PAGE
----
Giving Tuesday is nearly upon us! Plaintive pitches and open palms abound. Do good! Spread cheer! But please, proceed with caution.
This is make-or-break season for charities. Nonprofits in America get the majority of their donations between October and December. Giving Tuesday — the one right after Thanksgiving, when heart and brain are still soft from all that turkey and pie — began more than a decade ago, in response to the (grotesque) consumerism of Black Friday and Cyber Monday. A Chicago theater company urged shoppers to consider donating instead of/in addition to buying stuff. “Giving Tuesday” was coined by the 92nd Street Y in partnership with the United Nations Foundation in 2012. And, well, here we are.
They’ll hit you up by phone, by mail, by email, and in the flesh, at malls and outside grocery stores. Greet each entreaty with “How much of my donation goes to programs?” and you’re well on your way to making sure your dollars go where you intend them to go. Here’s how not to be suckered, as per experts.
Don’t be fooled!
Their names echo well-run charities you’re familiar with and sound so angelic you can hear harps in the distance. Do not be suckered! These charities, for example, play on your sympathies but have earned big fat “F”s from CharityWatch (most often for spending most of their money on their own salaries and fundraising, rather than their purported mission): AdoptaPlatoon Soldier Support Effort, AMVETS National Service Foundation, Coalition to Salute America’s Heroes, Homes for Veterans, Law Enforcement Legal Defense Fund, Mutts With A Mission, National Children’s Cancer Society, Operation Finally Home, Paralyzed Veterans of America, Planet Aid, SPCA International (SPCAI) and United Breast Cancer Foundation.
What to do?
Take a few minutes to do some online sleuthing. CharityWatch, Charity Navigator, Guidestar and others can show you how much a charity spends on its mission vs. how much it pays to raise money and pay employees. Some of the worst give just pennies on the dollar to whoever they claim to help. If the charity seeking your dollars devotes less than 65% to 75% of spending to its core programs and services, look elsewhere.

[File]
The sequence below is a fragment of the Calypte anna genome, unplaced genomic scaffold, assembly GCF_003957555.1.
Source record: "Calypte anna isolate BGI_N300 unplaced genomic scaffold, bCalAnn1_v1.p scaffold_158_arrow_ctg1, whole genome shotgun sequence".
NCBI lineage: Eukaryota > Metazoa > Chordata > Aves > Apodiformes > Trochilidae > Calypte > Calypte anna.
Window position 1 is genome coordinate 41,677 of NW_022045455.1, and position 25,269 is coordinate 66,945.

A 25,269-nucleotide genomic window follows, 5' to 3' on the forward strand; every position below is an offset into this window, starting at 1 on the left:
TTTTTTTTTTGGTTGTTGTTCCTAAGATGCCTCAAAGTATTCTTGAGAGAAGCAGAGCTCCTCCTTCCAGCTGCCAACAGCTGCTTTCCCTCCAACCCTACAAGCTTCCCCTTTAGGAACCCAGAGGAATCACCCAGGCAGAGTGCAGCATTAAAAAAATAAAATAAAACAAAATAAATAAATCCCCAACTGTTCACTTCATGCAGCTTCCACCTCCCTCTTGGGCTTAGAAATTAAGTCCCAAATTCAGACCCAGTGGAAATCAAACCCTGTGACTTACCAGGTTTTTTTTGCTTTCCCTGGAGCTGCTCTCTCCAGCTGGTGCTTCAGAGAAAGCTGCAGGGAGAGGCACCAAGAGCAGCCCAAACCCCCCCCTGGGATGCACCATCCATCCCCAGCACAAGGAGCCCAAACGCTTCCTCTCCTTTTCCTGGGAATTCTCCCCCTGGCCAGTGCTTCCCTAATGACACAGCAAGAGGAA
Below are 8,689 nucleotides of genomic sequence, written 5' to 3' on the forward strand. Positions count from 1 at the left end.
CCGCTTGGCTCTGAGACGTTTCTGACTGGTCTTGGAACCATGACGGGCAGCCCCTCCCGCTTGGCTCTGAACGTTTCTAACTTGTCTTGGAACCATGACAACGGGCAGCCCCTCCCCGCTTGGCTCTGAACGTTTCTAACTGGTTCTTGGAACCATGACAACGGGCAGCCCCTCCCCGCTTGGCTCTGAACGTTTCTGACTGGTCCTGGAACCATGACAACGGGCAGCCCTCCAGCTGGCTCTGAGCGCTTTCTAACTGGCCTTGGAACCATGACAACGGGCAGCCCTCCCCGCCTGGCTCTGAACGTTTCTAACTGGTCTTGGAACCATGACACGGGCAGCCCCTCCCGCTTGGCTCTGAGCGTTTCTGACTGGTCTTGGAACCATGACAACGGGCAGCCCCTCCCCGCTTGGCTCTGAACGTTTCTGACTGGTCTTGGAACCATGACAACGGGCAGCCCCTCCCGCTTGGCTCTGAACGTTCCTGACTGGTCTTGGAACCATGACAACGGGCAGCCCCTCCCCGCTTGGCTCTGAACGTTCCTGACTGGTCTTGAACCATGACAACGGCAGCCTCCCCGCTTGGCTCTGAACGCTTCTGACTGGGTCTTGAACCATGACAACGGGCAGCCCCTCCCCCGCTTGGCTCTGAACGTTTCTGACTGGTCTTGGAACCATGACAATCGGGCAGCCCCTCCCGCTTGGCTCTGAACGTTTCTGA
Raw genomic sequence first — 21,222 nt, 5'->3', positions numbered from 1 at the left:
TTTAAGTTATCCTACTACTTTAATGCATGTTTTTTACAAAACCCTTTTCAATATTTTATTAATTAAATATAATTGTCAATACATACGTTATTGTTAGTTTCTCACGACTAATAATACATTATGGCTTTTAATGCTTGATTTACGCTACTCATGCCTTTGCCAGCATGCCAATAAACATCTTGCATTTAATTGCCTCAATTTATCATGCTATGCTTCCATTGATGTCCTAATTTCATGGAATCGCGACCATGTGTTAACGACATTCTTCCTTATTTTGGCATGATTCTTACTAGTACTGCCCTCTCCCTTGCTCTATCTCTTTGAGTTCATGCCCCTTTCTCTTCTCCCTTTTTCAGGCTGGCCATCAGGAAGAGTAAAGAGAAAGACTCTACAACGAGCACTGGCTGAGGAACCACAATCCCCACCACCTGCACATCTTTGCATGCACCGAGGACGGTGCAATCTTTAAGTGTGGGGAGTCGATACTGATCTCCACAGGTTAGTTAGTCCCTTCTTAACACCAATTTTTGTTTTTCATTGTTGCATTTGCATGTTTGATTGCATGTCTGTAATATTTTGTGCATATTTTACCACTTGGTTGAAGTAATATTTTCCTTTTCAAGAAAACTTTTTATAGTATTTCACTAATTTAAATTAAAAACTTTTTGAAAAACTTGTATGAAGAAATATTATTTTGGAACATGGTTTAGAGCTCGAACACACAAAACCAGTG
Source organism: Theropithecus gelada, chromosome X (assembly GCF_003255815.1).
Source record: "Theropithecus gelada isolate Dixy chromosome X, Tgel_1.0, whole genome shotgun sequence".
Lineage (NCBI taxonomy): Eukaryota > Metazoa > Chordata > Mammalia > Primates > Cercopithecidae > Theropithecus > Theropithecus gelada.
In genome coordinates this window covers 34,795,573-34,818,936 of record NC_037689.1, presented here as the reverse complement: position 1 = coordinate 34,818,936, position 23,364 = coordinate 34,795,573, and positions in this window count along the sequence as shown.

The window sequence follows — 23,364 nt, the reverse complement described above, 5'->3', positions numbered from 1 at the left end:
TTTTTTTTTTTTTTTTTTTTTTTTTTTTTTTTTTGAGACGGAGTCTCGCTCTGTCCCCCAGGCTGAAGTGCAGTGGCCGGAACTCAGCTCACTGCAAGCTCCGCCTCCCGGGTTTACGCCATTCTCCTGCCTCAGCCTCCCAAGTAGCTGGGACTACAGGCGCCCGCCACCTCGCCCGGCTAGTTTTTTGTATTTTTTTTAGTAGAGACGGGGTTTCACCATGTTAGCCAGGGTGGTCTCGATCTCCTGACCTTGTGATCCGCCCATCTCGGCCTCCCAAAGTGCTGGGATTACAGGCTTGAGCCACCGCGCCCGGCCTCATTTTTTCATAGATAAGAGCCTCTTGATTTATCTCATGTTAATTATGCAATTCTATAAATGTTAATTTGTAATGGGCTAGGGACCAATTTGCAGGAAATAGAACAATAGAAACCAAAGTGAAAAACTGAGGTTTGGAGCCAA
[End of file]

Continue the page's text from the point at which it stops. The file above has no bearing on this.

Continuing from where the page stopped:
If you’re hit up in person or by phone and must engage in real-time, just ask some simple questions. How much does it spend on programs, on fundraising, on management? Keep an eye on that 65 to 75% bar. If they don’t know, don’t give.
How much does your CEO make? In its “Yikes! $1 Million Charity Salaries” piece, CharityWatch highlighted the 2021 haul of Chris Cox, past executive director for the National Rifle Association’s Institute for Legislative Action (it was $6.2 million, including $2.4 million as part of a litigation settlement and $3.7 million for his attorneys’ fees), and the multi-million dollar paydays for hospital head honchos. That latter have lives in their hands, of course.
Is the charity really a charity? It must have an Exempt Organization number from the Internal Revenue Service in order for your donation to be tax-deductible. Ask for it. This question forced a telemarketer to admit that the organization was for-profit; we hung up the phone. If the organization doesn’t have an EO number, walk away. You can check that out on the fly here: https://apps.irs.gov/app/eos/. Also see California’s Registry of Charitable Trusts at https://bit.ly/3oTLYCI.
Make your bigger year-end gifts with forethought. Do you want to help war-torn areas? Take a stand against gun violence, or for the Second Amendment, or for refugees, or the arts? Find well-run charities on websites like Charity Navigator, Guidestar and CharityWatch.
The folks on the phone and at the mall want to sign you up for recurring donations right now because they get paid for that. Take your time. Be wary of pushy telemarketers: These are most often commercial fundraisers who keep a huge chunk of your donation, and sometimes keep nearly all of it. If someone offers to send a courier to your home to pick up a donation check now, hang up and send a complaint to the Attorney General!
Beware when shopping
Finally, as you shop online this holiday season — and some 85% of us will, according to those who track these things — keep your wits about you. Scammers launch copycat websites of well-known retailers, and/or create sites offering popular items at crazy discounts. They’ll take your money, but you won’t get your stuff. Also avoid clicking on shopping links from social media sites. Instead, type the vendor’s address directly into your browser yourself.
Give your dollars the best chance of making a difference. Revel in the joy of wise giving this holiday season.